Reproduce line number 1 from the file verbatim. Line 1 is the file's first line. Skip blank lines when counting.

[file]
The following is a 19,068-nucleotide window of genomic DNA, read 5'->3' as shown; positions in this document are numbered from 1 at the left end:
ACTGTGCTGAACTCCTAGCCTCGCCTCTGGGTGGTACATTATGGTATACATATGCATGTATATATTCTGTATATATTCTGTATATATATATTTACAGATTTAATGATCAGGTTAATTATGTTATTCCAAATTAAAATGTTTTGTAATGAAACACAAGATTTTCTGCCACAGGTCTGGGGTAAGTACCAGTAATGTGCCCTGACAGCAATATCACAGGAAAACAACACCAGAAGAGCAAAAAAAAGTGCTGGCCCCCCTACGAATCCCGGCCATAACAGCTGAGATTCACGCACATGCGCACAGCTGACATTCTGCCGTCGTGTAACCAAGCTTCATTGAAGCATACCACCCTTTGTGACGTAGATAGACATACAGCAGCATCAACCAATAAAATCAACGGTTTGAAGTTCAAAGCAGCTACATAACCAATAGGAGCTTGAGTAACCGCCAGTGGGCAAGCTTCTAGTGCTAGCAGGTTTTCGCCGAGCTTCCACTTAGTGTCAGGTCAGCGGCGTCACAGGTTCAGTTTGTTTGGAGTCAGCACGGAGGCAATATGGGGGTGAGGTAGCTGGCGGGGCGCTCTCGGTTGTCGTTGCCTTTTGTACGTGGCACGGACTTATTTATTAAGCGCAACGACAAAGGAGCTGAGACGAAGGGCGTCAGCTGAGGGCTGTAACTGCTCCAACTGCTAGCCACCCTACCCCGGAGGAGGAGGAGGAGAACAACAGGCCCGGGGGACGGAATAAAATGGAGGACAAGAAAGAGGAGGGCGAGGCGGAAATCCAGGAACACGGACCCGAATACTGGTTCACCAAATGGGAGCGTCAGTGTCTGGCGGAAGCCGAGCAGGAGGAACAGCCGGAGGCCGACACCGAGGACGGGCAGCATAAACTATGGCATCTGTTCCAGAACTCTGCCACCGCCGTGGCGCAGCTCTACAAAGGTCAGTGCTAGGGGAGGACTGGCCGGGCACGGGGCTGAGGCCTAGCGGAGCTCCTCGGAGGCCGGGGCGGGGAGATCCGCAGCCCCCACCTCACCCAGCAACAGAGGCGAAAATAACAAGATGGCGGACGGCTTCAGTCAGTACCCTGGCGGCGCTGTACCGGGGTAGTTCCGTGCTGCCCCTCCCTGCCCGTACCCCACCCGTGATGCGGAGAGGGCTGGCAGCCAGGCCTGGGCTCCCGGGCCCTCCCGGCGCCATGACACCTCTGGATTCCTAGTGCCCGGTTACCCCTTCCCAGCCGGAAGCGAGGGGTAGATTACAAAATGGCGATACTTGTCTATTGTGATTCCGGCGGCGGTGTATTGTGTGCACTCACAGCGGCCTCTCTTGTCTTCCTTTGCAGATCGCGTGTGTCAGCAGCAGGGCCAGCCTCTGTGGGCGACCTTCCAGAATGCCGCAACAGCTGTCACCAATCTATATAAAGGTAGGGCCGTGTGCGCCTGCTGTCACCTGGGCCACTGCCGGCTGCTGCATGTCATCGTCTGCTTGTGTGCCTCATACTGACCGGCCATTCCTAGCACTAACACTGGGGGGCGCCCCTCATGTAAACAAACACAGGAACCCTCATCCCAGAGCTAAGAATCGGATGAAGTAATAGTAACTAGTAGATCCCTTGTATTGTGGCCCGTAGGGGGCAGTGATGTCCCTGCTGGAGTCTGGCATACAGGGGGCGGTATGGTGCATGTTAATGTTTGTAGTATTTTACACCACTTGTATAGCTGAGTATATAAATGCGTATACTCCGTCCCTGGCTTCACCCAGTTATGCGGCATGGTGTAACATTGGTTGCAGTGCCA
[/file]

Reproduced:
The following is a 19,068-nucleotide window of genomic DNA, read 5'->3' as shown; positions in this document are numbered from 1 at the left end: